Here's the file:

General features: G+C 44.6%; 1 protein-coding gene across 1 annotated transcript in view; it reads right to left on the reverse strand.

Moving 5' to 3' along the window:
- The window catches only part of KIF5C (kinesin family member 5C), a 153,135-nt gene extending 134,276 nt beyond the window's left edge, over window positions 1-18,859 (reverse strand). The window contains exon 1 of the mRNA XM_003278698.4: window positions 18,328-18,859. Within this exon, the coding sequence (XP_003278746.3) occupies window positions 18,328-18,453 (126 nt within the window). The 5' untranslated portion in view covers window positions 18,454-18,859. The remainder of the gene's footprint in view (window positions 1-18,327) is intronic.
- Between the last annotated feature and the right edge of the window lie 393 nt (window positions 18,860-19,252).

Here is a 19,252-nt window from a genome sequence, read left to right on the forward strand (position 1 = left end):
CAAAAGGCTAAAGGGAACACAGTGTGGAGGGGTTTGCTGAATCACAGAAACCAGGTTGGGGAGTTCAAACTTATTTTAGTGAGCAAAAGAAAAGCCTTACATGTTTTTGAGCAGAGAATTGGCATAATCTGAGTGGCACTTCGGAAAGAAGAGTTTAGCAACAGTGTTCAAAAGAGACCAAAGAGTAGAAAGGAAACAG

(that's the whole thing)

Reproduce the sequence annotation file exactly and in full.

General features: G+C 44.6%; 1 protein-coding gene across 1 annotated transcript in view; it reads right to left on the reverse strand.

Moving 5' to 3' along the window:
- The window catches only part of KIF5C (kinesin family member 5C), a 153,135-nt gene extending 134,276 nt beyond the window's left edge, over window positions 1-18,859 (reverse strand). The window contains exon 1 of the mRNA XM_003278698.4: window positions 18,328-18,859. Within this exon, the coding sequence (XP_003278746.3) occupies window positions 18,328-18,453 (126 nt within the window). The 5' untranslated portion in view covers window positions 18,454-18,859. The remainder of the gene's footprint in view (window positions 1-18,327) is intronic.
- Between the last annotated feature and the right edge of the window lie 393 nt (window positions 18,860-19,252).

Here is a 19,252-nt window from a genome sequence, read left to right on the forward strand (position 1 = left end):
CAAAAGGCTAAAGGGAACACAGTGTGGAGGGGTTTGCTGAATCACAGAAACCAGGTTGGGGAGTTCAAACTTATTTTAGTGAGCAAAAGAAAAGCCTTACATGTTTTTGAGCAGAGAATTGGCATAATCTGAGTGGCACTTCGGAAAGAAGAGTTTAGCAACAGTGTTCAAAAGAGACCAAAGAGTAGAAAGGAAACAG